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Hyper K In Dka

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What is DIABETIC KETOACIDOSIS? What does DIABETIC KETOACIDOSIS mean? DIABETIC KETOACIDOSIS meaning - DIABETIC KETOACIDOSIS definition - DIABETIC KETOACIDOSIS explanation. Source: Wikipedia.org article, adapted under https://creativecommons.org/licenses/... license. SUBSCRIBE to our Google Earth flights channel - https://www.youtube.com/channel/UC6Uu... Diabetic ketoacidosis (DKA) is a potentially life-threatening complication of diabetes mellitus. Signs and symptoms may include vomiting, abdominal pain, deep gasping breathing, increased urination, weakness, confusion, and occasionally loss of consciousness. A person's breath may develop a specific smell. Onset of symptoms is usually rapid. In some cases people may not realize they previously had diabetes. DKA happens most often in those with type 1 diabetes, but can also occur in those with other types of diabetes under certain circumstances. Triggers may include infection, not taking insulin correctly, stroke, and certain medications such as steroids. DKA results from a shortage of insulin; in response the body switches to burning fatty acids which produces acidic ketone bodies. DKA is typically diagnosed when testing finds high b

Diabetic Ketoacidosis

Author: Osama Hamdy, MD, PhD; Chief Editor: Romesh Khardori, MD, PhD, FACP more... Diabetic ketoacidosis (DKA) is an acute, major, life-threatening complication of diabetes that mainly occurs in patients with type 1 diabetes, but it is not uncommon in some patients with type 2 diabetes. This condition is a complex disordered metabolic state characterized by hyperglycemia, ketoacidosis, and ketonuria. The most common early symptoms of DKA are the insidious increase in polydipsia and polyuria. The following are other signs and symptoms of DKA: Malaise, generalized weakness, and fatigability Nausea and vomiting; may be associated with diffuse abdominal pain, decreased appetite, and anorexia Rapid weight loss in patients newly diagnosed with type 1 diabetes History of failure to comply with insulin therapy or missed insulin injections due to vomiting or psychological reasons or history of mechanical failure of insulin infusion pump Altered consciousness (eg, mild disorientation, confusion); frank coma is uncommon but may occur when the condition is neglected or with severe dehydration/acidosis Signs and symptoms of DKA associated with possible intercurrent infection are as follows: Gl Continue reading >>

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  1. nurseprnRN

    The hypokalemia comes when the patient gets treated with insulin, driving the glucose and K+ into the cells. The kidneys can't (and won't) move so much out through urine with the excess glucose to make for hypokalemia.

  2. Esme12

    There can be a brief period of hypoglycemia in the early stages of an elevated blood sugar (polyuria)....but by the time "ketoacidosis" sets in the Serum potassium is elevated but the cellular potassium is depleted (all that shifting that goes on)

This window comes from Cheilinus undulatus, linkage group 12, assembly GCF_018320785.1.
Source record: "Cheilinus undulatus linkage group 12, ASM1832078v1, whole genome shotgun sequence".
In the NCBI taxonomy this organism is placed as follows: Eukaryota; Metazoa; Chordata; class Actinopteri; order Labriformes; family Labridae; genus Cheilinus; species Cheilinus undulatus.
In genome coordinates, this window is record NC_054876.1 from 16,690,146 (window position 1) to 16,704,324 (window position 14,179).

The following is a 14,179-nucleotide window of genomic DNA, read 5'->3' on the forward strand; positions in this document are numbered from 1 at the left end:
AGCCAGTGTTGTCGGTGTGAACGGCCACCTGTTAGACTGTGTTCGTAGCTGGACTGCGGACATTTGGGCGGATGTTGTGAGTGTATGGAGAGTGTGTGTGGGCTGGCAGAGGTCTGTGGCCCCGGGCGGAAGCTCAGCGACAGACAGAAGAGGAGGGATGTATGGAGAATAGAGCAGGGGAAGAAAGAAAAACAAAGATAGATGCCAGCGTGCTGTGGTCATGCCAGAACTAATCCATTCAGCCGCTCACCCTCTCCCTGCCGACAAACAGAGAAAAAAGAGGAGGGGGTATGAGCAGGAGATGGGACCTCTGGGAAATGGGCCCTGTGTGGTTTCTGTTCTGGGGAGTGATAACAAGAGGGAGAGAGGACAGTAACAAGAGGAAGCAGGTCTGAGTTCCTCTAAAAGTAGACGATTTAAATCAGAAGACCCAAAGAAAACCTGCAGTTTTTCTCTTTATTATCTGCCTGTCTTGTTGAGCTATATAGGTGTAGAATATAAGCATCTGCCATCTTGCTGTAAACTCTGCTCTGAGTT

Diabetic ketoacidosis

  3. April2152

    So pretty much what we would observe clinically is hyperkalemia because the osmotic duiresis does not move serum potassium significantly?

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As it is fitting for my very first chalk talk segment, I think I was wrong in my discussion. Please see the excellent REBEL EM post on bolus in DKA at http://rebelem.com/benefit-initial-in... I no longer plan to routinely bolus DKA patients with insulin. I think that Steve and Brad make excellent points about the risks of insulin bolus without good evidence of patient oriented outcome. That being said, Rich's use of bolus is still reasonable as their is surprisingly little data on this. This chalk talk was given at GRU's emergency medicine conference on 9-2-15.

Should I Give Bicarbonate In Dka?

Should I give bicarbonate to DKA patients with severe acidemia? Ive certainly been admonished for NOT doing it. The reason for withholding bicarb has been that Ive heard that it doesnt help and may actually be a bad idea. I cant say the action (or inaction) was based on a deep understanding. How could bicarb in DKA be a bad idea if even the American Diabetes Association (ADA) recommends we give a bicarb to DKA patients with pH under 6.9? The argument in favor of giving bicarb is that the more acidemic the patient, the higher the risk of circulatory collapse and cardiac arrest. Even though there is no evidence of benefit, the ADA gives a very specific set of steps to take in the low pH patient.. Because severe acidosis may lead to numerous adverse vascular effects, it is recommended that adult patients with a pH less than 6.9 should receive bicarbonate. Specially 100 mmol sodium bicarbonate, two ampules, in 400 mL sterile water with 20 mEq KCL admitted at a rate of 200ml/hr for 2 hours until the venous pH is over 7. If the ph isnt over 7 at that point, they say repeat the bicarb infusion every 2 hours until the ph is over 7.0 With that sort of exact guidance, youd think there would Continue reading >>